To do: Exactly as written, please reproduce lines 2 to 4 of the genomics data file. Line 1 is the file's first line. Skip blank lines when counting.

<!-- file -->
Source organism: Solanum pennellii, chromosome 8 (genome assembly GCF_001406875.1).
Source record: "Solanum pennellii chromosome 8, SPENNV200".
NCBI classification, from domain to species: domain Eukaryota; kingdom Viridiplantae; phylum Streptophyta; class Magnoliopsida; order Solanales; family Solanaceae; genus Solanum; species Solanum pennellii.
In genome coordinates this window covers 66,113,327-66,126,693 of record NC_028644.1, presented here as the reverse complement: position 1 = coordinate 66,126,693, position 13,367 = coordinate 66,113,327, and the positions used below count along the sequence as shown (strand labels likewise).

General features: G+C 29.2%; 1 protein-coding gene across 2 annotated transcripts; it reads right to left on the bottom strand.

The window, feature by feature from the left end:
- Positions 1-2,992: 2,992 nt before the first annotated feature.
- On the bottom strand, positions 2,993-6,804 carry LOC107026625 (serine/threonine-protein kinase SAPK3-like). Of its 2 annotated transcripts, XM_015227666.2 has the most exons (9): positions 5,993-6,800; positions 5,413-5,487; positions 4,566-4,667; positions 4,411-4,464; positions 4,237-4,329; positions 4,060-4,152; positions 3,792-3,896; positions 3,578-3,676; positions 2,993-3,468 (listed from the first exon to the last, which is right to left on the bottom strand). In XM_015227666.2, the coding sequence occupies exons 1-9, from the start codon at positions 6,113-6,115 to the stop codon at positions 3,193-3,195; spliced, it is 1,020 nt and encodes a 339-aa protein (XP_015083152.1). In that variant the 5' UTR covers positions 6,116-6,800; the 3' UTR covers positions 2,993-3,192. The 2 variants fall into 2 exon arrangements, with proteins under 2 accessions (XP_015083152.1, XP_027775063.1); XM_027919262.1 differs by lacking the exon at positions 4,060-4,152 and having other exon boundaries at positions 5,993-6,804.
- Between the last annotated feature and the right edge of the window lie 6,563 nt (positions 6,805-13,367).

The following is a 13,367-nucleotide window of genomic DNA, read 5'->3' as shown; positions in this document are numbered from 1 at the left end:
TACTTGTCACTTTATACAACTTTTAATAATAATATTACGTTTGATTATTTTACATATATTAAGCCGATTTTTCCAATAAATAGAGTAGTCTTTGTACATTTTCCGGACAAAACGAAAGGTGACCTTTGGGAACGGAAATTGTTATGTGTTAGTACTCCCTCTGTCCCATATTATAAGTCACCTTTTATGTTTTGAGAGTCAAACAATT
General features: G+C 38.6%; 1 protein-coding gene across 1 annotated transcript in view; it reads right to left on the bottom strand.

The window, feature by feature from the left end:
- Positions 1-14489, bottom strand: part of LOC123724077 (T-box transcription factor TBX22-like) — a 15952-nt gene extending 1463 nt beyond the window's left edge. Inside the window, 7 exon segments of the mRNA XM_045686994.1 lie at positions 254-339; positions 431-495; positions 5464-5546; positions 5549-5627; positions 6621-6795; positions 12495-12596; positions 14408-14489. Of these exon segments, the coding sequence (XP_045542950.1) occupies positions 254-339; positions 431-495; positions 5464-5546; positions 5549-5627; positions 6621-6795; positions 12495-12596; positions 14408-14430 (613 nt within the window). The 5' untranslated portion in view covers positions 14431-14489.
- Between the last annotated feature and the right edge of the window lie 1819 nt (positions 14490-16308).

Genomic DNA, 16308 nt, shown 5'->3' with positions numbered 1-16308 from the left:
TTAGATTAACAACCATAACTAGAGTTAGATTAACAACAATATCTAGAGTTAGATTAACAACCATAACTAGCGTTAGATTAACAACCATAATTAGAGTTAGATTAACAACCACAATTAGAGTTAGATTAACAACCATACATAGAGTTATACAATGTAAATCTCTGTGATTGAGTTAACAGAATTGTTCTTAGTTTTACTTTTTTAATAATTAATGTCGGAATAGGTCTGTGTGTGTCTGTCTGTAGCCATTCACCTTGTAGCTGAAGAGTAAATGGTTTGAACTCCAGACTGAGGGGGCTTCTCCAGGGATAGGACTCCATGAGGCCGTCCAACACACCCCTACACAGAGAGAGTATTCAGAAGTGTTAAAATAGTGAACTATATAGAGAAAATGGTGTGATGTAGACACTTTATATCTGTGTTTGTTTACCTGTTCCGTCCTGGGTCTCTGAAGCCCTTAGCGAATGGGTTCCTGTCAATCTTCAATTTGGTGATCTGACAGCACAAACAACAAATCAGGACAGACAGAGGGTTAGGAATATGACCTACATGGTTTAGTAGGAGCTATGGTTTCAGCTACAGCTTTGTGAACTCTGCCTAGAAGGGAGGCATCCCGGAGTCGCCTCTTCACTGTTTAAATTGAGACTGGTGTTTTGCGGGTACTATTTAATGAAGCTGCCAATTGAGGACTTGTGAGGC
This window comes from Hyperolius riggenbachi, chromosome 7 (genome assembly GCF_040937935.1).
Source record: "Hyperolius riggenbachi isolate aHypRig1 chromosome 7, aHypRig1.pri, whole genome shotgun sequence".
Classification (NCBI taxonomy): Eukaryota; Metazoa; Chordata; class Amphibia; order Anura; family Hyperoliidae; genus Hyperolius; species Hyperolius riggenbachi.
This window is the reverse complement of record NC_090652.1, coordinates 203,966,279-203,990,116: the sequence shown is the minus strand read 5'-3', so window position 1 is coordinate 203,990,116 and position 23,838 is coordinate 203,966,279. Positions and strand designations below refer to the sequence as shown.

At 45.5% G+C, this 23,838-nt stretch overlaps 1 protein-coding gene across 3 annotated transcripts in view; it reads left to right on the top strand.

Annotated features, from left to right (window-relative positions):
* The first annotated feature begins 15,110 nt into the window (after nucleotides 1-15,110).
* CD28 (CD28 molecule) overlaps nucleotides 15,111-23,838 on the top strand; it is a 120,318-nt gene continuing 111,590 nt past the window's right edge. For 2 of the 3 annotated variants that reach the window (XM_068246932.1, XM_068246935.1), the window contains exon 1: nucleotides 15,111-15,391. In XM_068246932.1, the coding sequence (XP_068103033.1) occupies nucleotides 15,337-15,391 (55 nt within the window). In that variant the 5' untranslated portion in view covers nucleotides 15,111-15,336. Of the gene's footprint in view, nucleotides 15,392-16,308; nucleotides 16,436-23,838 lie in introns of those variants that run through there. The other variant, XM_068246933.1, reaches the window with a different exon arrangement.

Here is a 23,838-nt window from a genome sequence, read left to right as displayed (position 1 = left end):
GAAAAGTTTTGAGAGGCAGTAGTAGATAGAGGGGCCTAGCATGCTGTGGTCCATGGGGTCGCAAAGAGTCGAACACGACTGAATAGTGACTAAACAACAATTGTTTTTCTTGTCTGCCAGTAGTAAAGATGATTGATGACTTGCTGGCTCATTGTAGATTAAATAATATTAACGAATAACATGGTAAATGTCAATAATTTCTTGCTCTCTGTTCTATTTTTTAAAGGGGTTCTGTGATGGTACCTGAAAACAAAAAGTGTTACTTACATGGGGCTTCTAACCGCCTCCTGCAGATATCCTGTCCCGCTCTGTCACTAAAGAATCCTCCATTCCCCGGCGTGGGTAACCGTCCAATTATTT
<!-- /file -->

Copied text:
Source record: "Solanum pennellii chromosome 8, SPENNV200".
NCBI classification, from domain to species: domain Eukaryota; kingdom Viridiplantae; phylum Streptophyta; class Magnoliopsida; order Solanales; family Solanaceae; genus Solanum; species Solanum pennellii.
In genome coordinates this window covers 66,113,327-66,126,693 of record NC_028644.1, presented here as the reverse complement: position 1 = coordinate 66,126,693, position 13,367 = coordinate 66,113,327, and the positions used below count along the sequence as shown (strand labels likewise).